I'm with Ida - Erma Bombeck it is!

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  44. Ah, Jennifer, don't worry too much about not appealing to the masses! Your readers are an intelligent, discerning crowd, and therefore there are fewer of us, but we love you just as much. I think you're brilliant and your writing is funny, charming, and inspiring.

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  45. It's me, Witloof, I could not use that name for some reason for my comment above.

    By the way, could you please tell us about your Michael Ruhlman problem? And do you know what Regina Schrambling {a wonderfully snarky food writer, check out her blog Gastropoda} calls him?

    Forelock.

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    1. Hi, I wrote just a little about my Michael Ruhlman "problem" further down in the comments. I haven't checked Gastropoda in such a long time -- she went so long between posts I think I forgot about it. Egopedist. She's one of a kind.

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    2. Egopedist is what she calls Bittman. Ruhlman she refers to as Forelock. I don't know why Ruhlman, who is an exceptionally fine food writer, feels he has to drop Fbombs in his blog posts these days, but it's so annoying.

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  46. I have never commented on your blog, but I just want to let you know how much this blog and your book mean to me. Yes, I do read SK. But I don't check it regularly. I am always checking for new posts from you, and am sorely disappointed when there isn't something new. I bought your book because the title spoke to my philosophy about cooking, ie, what is and isn't worth making myself. I read it cover to cover in a day. Then I found your blog, went all the way to the beginning and read every post (that took a while). Your posts have made me laugh, cry, think and reflect. I cook from your book regularly. You are real and inspiring. Thank you!

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  47. Well, like almost everyone else commenting today: I almost never buy books but I've bought 3 copies of yours because I love love love it (I kept one, have given 2 as gifts); I love your blog, your writing style, the stories, all of it -- but just never comment on it (or anyone else's blog), which I see now is apparently a holdover from being one of the shy, quiet girls in 8th grade; and I'm in Mill Valley lots visiting my brother & his family -- and would love to stop by one day to visit with you & the goats, but don't want to seem like a stalker.

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    1. send me an email next time you're in town: tipsybaker@gmail.com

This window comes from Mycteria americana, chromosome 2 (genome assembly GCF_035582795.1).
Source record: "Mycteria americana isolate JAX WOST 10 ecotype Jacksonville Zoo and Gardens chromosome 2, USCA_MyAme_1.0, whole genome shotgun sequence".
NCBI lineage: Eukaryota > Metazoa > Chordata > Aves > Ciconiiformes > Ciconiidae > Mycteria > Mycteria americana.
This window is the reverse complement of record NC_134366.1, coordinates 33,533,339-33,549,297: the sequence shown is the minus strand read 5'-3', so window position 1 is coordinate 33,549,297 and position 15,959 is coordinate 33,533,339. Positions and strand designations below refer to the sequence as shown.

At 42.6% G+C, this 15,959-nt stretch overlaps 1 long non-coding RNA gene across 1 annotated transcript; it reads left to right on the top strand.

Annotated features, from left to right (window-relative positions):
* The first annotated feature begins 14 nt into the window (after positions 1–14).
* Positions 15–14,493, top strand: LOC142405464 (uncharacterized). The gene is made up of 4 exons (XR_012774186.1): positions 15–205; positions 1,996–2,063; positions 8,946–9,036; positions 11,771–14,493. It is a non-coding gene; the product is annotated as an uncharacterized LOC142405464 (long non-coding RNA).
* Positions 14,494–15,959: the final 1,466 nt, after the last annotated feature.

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  48. Forgive me for being too shy to comment often!

    I love your blog.

    You are my go-to source for cake recipes, and also for hilarious and/or disturbing stories about backyard livestock.

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  49. I first heard of you when you were promoting Bread Butter (that's how I refer to it in my head) on NPR. Requested it for Christmas and then spent most of the day ignoring my family and reading it cover to cover. Then started reading your blog and have gone back to read every post.
    I check in on SK, but I have never gone back to read past posts..
    And by the way, homemade marshmallows ARE fairy food.

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  50. I rarely feel clever enough to comment, but I wanted to tell you how much I enjoy all of your posts and I really wanted to thank you for your book recommendations. I just finished "Nothing to Envy" and it was fascinating. Thank you!

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    1. Agree. Also just finished Nothing to Envy and found it an amazing look into North Korea. Always appreciate your book recs. Thanks.

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  51. I love that you admitted you had a problem with that popular girl, Smitten Kitchen, and love your explanation even more! I so get it, having been a painfully shy girl myself. Also, I should have commented long ago on how much I love your book but I was never brave enough :). I have read countless cookbooks and it was by far the most entertaining and relatable one I have ever come across.

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  52. Just another person chiming in to say that I read your blog and SK's but I read yours more often. I know this is snarky but I'll write it anyway: The way she wrote about her kid when he was an infant annoyed the gluten-free, dairy-free, salt-free crackers out of me. Maybe it's the first-time parent thing. However, I love hearing about the adventures with your kids. You keep it loving and honest, not just gooshy and squishy with flickr pics.

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    1. "The way she wrote about her kid when he was an infant annoyed the gluten-free, dairy-free, salt-free crackers out of me."

      I have to say I agree, and I feel bad about it, but not bad enough to fail to be irritated by the "hidden" link in every.single.post to a picture of her child. It was just more fuel to the fire of the fangirl chorus because now in addition to squeeing "looks yummy!" they have to add "what an adorable child!"

      Snark on, Anonymous, snark on. I'm right there with you. Isabel and Owen are infinitely more entertaining.

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  53. do tell about the ruhlman problem. I "love" his stuff, but at some point, I couldn't stand him or his writing or his "rants" anymore. felt like arrogance? curious what your prob is.